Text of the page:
Making a User Interface for DApps

Milecia

As much of a buzz term as blockchain has become, it's still a great technology. To take some of the magic out of it, blockchain is essentially a distributed database. A blockchain is made of blocks that contain data and those blocks are chained together across multiple machines, which make up the distributed network.

In this article, we'll build a distributed app in the Redwood framework that handles video data. We'll make a smart contract to handle our blockchain interactions. Then we'll set up the Redwood distributed app that will work with the blockchain.

Background on DApps

A DApp is very similar to a regular app. The only difference is that the back-end runs on a decentralized network instead of a central server that might host APIs or other services. It uses the Ethereum blockchain to store data and it has smart contracts to handle the business logic.

By using smart contracts, DApps don't have an owner. A smart contract is like a set of rules that every part of the network has to follow. Once the smart contract has been deployed to Ethereum, you can't change it. That means no companies or individuals can change the instructions for that set of rules in any way.

Ethereum

For a little context, Ethereum is a decentralized, open-source blockchain that has smart contract functionality. This is used as the network to host smart contracts. Anybody can join an Ethereum network and they will automatically follow the rules in the smart contract.

Setting up a Redwood app

Now that we have a little background on what we'll be making, let's start by making the Redwood app. To do this, open a terminal and run:

1yarn create redwood-app user-dapp

This will generate new directories and files for the project that covers everything from the front-end to the back-end, including a database. Even when you're working with a DApp, there might be reasons you want to track data in a more common way, like easier data processing.

With the app created, you should see two main directories: api and web. The api folder holds all of the logic for the GraphQL back-end and the code to manage the database transactions. The web folder, which is where we'll be focused, holds all of the front-end logic and user interface.

Some Installations

You'll need to download Ganache to set up a local Ethereum network that you can develop on. Once you have it installed, you can use the "Quickstart" option.

You'll also need to install Truffle with the following command in the web directory.

1yarn add truffle

This is how we'll deploy the smart contract to the local Ethereum network.

There are a few dependencies that need to be installed too. In the web directory run:

1yarn add truffle truffle-contract web3

This gives us everything we need for the smart contract.

Initializing the Truffle project

Now run the following in the web directory:

1yarn truffle init

This will create an initial migration and the smart contract for it in the web directory. Now we'll jump straight into some code since we have everything set up.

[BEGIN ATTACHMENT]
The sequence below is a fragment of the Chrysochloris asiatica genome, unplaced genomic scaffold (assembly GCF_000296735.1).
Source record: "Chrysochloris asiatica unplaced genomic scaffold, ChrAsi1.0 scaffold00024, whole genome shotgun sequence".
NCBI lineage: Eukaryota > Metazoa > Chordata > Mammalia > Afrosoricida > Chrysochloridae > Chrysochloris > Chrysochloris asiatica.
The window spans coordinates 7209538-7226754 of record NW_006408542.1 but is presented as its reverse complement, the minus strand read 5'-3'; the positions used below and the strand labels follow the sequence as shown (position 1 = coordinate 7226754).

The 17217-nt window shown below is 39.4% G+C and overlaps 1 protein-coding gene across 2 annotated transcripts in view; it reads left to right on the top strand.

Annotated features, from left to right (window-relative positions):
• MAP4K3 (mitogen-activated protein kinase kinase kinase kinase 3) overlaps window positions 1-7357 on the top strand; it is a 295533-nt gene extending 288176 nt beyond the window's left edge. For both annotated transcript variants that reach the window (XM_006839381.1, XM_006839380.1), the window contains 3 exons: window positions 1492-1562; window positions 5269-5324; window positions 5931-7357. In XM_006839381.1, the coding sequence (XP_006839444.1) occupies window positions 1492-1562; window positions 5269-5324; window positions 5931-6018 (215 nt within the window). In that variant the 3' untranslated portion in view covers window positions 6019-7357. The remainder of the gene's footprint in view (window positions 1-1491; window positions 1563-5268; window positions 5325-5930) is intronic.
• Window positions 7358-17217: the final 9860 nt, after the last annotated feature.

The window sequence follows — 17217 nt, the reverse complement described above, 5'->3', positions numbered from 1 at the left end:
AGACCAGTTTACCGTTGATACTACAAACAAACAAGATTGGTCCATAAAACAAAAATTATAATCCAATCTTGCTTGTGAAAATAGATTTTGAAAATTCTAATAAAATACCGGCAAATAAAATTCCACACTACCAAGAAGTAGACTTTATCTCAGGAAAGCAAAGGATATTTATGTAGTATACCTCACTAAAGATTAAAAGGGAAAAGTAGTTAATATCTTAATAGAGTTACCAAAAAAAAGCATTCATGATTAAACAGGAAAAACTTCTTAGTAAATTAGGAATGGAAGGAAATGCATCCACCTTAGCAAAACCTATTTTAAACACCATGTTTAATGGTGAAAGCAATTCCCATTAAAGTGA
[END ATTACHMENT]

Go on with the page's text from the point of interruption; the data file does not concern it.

Writing the smart contract

Inside the web > contracts directory, add a new file called VideoList.sol. This is where we'll write some Solidity code to define the rules for this contract. It looks very similar to JavaScript, but it's not the same language. Copy and paste the following code into this new file.

1pragma solidity ^0.5.0;
2
3contract VideoList {
4 uint public videoCount = 0;
5
6 struct Video {
7 uint id;
8 string url;
9 }
10
11 mapping(uint => Video) public videos;
12
13 constructor() public {
14 createVideo("https://res.cloudinary.com/milecia/video/upload/c_pad,h_360,w_480,q_70,du_10/elephant_herd.mp4");
15 }
16
17 function createVideo(string memory _content) public {
18 videoCount ++;
19 videos[videoCount] = Video(videoCount, _content);
20 }
21}

Let's walk through what happened here. We start by defining the version of Solidity we want to work with. Then we create the definition for the contract. In this example, the contract is called VideoList.

In the contract, we have a publically exposed videoCount variable that holds how many videos have been added to the blockchain.

Next, there's a struct that defines a Video record. It has an integer id value and a string url value. Then we map all of the videos into a public videos array.

Using the constructor, we add a default video to the blockchain when the smart contract is deployed. Lastly, we have a function that will let us add new videos to the blockchain.

This is the whole smart contract! All that's left to do is create a migration for it and deploy it to the local blockchain.

Migrations and deploys

Before we actually do the migration and deploy, there's a little config file we need to add. In the web directory, add a new file called truffle-config.js. Inside the file, paste the following code.

1module.exports = {
2 networks: {
3 development: {
4 host: "127.0.0.1",
5 port: 7545,
6 network_id: "*" // so it can match any network id
7 }
8 },
9 solc: {
10 optimizer: {
11 enabled: true,
12 runs: 200
13 }
14 }
15}